Brazil, as we know it today, could not exist without Africa. From the African influence on the Portuguese spoken in Brazil, to the country’s cuisine, music, dance, religious traditions, and ways of life, African cultural legacies have made an immeasurable and ever-evolving contribution to Latin America’s largest nation.
These legacies have often remained closer to their original African sources in Brazil than they have in North America. The sheer numbers of African arrivals and their dense concentration in coastal cities, a relatively more tolerant attitude of the Portuguese toward the cultures of their captives (as compared with the English), the role of the Catholic Church, and the existence of runaway slave colonies all contributed to the survival and flourishing of African culture in Brazil.
The Brazilian nation itself was built on the backs of countless African captives and their descendants. An estimated 3.6 million Africans were imported to Brazil as slaves by the Portuguese starting in the 1530s and ending in the 1850s. Today, Brazil is home to the largest population of people of African descent outside of Africa.
Slavery began in Brazil during the colonial period, probably in 1532, and lasted until 1888. Most Africans imported to Salvador, Bahia, came from West Africa in the latter 16th Century; from Angola in the 17th Century; from the Gold Coast (which became Ghana) from about 1700 to 1770; and from Nigeria and Benin from 1770 until the 1850s.
The enslaved Africans came from a variety of cultures and societies. Most practiced traditional African religions, but some were Muslim. The two predominant African cultures represented in Brazil are the Yoruba and Fon of Nigeria and Benin (formerly known as Dahomey), whose influence dominates in the Candomblé religion; and Bantu Africans from the Kongo-Angola region who gave birth to the martial art/dance of Capoeira and the samba, among other manifestations.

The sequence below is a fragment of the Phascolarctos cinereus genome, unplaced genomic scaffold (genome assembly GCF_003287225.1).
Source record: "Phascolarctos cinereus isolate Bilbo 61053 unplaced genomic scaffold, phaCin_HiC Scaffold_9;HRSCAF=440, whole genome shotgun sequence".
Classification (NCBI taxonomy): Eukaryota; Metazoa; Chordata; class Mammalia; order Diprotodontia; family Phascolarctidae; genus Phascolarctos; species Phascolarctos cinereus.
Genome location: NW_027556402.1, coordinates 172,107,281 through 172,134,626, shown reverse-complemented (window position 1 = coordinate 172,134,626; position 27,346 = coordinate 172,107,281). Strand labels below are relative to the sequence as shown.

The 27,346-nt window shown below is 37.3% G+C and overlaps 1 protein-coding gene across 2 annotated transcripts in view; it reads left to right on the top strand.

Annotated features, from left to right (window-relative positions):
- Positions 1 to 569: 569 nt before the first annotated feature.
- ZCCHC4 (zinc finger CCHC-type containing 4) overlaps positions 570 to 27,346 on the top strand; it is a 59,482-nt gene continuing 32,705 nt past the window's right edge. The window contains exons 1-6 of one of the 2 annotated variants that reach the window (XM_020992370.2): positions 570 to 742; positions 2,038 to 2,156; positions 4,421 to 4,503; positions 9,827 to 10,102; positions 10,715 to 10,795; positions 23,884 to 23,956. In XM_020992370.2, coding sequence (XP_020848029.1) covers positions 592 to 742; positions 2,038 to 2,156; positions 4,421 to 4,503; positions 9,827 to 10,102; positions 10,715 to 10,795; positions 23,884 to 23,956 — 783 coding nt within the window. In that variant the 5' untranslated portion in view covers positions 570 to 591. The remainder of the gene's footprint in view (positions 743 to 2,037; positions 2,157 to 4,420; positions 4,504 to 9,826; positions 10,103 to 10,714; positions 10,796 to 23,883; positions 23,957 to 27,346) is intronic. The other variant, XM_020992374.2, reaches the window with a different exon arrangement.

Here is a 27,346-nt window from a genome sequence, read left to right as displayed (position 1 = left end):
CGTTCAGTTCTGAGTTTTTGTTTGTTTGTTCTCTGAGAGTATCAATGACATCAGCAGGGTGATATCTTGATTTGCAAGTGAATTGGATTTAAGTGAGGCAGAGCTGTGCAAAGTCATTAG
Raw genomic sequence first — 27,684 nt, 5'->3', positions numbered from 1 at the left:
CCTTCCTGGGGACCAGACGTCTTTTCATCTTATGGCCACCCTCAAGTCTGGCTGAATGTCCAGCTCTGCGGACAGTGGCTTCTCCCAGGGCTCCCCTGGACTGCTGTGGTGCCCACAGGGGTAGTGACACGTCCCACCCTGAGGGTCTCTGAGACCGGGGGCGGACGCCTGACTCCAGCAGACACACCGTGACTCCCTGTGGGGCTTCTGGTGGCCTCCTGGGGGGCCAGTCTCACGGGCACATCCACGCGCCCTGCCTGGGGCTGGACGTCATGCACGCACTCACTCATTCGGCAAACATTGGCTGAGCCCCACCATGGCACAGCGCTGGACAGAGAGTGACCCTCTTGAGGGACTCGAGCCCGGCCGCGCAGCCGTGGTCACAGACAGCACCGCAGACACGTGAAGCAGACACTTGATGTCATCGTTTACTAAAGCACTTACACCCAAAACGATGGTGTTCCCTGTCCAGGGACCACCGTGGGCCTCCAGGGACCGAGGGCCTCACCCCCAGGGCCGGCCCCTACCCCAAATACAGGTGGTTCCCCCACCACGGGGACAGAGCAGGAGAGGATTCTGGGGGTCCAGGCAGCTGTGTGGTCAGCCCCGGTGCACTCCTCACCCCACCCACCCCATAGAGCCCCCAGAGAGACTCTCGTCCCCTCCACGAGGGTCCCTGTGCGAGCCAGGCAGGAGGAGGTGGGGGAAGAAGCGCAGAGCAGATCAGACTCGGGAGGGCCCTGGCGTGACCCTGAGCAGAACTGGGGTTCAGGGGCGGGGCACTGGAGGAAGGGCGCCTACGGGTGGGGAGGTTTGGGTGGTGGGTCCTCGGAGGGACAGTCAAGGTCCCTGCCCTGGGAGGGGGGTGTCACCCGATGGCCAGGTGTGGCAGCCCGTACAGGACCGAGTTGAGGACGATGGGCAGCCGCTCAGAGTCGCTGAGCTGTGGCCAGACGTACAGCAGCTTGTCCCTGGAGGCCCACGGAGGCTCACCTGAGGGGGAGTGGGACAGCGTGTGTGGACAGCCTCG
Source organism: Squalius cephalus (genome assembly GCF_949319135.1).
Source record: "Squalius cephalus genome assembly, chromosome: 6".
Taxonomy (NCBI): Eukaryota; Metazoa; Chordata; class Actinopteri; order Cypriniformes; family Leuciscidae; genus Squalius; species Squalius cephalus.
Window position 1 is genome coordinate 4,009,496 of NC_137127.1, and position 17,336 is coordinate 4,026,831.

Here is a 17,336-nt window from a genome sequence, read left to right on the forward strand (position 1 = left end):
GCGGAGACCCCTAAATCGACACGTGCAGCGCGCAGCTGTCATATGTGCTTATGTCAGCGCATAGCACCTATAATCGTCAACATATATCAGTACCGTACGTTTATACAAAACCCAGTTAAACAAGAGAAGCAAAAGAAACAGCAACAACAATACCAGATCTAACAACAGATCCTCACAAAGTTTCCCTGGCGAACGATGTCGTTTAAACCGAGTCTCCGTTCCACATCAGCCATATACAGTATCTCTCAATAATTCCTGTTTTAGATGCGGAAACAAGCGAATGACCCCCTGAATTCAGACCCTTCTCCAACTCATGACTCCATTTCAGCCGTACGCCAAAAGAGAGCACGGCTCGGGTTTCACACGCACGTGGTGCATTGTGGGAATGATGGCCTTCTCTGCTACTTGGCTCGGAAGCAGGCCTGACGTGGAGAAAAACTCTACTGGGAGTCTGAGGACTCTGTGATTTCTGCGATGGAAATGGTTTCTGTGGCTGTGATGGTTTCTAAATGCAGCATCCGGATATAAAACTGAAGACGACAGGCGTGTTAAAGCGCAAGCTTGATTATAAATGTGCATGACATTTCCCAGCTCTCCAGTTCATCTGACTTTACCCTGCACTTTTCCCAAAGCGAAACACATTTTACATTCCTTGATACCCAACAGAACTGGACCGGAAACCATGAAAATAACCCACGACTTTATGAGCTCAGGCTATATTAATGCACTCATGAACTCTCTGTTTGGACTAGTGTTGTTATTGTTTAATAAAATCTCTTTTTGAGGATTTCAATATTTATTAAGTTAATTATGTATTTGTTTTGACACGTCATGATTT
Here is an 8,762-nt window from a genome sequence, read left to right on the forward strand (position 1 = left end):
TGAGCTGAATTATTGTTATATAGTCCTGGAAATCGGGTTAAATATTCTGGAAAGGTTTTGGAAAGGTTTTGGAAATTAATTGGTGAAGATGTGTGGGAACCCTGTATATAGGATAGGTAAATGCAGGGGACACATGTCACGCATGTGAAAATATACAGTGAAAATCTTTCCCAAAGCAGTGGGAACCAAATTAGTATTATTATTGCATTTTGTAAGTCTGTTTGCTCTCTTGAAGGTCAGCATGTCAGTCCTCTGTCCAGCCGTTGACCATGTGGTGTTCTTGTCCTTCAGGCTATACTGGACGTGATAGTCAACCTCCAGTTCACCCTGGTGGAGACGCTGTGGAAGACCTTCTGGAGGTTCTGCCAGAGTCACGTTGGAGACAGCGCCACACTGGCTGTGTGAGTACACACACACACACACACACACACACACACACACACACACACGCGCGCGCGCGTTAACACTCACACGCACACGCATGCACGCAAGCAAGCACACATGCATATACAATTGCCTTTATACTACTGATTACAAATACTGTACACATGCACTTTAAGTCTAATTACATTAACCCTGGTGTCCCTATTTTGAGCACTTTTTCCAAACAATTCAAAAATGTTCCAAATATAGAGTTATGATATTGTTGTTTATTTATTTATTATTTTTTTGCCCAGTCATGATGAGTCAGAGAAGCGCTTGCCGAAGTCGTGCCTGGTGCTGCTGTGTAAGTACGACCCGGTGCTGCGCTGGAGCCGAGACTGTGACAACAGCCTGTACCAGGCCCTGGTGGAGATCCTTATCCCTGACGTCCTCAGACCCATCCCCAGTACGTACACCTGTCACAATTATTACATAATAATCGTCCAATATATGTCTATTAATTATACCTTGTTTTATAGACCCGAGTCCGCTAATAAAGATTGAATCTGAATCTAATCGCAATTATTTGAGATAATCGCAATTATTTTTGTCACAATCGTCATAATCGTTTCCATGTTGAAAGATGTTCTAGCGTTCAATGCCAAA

Ewe and Ashanti are also represented in Brazil, as are the Muslim Tapas, Mandingos, Fula, and Hausa — all of whom were taken from the Gold Coast, Nigeria, and neighboring areas.
The imported Africans crossed the Atlantic in brutally crowded conditions, and many died during the trip. At first they worked in the sugar plantations of Northeast Brazil. From the 1690s onward, they also labored in the gold and later the diamond mines of Minas Gerais, and before the end of the colonial period (i.e., before 1822) in the coffee plantations of São Paulo and Rio de Janeiro States as well.
Africans and Afro-Brazilians resisted slavery by forming runaway colonies known as quilombos. The most famous of these was the Quilombo dos Palmares, which had a population in the thousands and flourished in the interior of the Northeast for several decades during the 17th Century until the authorities destroyed it in 1695. The leader of Palmares was a mythic figure named Zumbi, whose birthday has been a national holiday in Brazil since 1995 — one sign of the growing black consciousness movement in Brazil.